The federal judge who allowed Detroit to proceed into bankruptcy also upheld Michigan’s emergency manager law as part of the decision. US Bankruptcy Judge Steven Rhodes said the law is constitutional, and Emergency Manager Kevyn Orr was legally named to run the city.
If Rhodes had ruled otherwise, the bankruptcy could have been derailed. The legal challenge said the state has no right to override the authority of local elected officials.
“The governor wouldn’t have signed it if he hadn’t thought it was constitutional, and he sees the benefit there in terms of helping the cities get back on their feet, turn around their finances, and get back on their feet,” says Dave Murray, a spokesman for Governor Rick Snyder.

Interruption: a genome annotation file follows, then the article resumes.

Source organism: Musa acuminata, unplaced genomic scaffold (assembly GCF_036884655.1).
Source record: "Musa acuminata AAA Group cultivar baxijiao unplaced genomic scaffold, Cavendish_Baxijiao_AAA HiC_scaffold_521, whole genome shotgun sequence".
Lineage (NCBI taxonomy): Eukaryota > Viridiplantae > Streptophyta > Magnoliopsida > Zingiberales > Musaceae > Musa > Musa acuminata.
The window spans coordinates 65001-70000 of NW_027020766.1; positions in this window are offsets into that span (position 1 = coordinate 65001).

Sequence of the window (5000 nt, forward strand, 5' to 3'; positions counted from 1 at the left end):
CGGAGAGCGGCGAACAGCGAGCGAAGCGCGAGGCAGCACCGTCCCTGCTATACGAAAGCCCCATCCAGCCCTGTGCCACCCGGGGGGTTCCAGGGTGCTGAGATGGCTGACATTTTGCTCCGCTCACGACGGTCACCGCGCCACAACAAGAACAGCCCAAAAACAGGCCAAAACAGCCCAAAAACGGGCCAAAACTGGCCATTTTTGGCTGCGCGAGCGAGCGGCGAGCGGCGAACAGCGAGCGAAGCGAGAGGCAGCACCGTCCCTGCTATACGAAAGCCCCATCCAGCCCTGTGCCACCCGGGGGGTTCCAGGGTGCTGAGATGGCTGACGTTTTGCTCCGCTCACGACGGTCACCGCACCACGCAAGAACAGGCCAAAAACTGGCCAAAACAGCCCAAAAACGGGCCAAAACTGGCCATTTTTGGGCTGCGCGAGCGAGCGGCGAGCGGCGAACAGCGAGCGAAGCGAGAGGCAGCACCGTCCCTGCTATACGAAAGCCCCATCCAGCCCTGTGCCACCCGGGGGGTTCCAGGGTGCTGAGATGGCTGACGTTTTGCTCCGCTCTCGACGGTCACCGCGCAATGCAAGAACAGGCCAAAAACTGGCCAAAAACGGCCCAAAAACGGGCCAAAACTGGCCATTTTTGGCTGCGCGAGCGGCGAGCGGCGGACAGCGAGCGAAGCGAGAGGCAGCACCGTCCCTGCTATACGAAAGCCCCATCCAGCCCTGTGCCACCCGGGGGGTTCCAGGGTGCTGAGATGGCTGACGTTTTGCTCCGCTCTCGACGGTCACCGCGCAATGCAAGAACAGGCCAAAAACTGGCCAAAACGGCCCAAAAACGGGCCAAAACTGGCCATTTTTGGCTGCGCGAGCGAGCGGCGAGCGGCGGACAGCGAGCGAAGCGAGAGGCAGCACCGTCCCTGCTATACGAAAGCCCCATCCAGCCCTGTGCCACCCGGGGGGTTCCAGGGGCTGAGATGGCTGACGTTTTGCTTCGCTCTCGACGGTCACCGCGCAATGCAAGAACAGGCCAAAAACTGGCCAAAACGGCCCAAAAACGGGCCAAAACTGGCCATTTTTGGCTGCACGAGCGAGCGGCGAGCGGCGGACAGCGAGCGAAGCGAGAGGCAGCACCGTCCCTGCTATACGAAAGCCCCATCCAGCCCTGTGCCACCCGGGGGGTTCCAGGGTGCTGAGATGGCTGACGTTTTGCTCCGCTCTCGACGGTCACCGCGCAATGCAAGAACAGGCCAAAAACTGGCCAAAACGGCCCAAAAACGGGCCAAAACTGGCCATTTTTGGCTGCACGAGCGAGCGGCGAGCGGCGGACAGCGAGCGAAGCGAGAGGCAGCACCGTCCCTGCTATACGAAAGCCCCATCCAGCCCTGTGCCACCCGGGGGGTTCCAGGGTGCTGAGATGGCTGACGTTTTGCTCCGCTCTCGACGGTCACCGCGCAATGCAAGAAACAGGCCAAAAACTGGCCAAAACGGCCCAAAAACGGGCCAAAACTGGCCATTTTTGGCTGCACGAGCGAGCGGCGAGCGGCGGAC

In a written statement, the governor said the decision to allow the bankruptcy to go forward – and to put public employee pension benefits on the table – was the right one:
“Today, the federal court allowed Detroit to stay on the path toward a brighter future. A future where streetlights work and ambulances respond quickly. A future where crime and blight shrink, and where jobs and investments surge.
“Authorizing the emergency manager to seek federal bankruptcy protection was a difficult decision, but it was the last viable option to restore the city and provide Detroit’s 700,000 residents with the public services they need and deserve.
There are currently 15 cities and school districts in Michigan that are under emergency management or are being evaluated for possible takeovers. Three others are operating under consent agreements reached under the emergency manager law.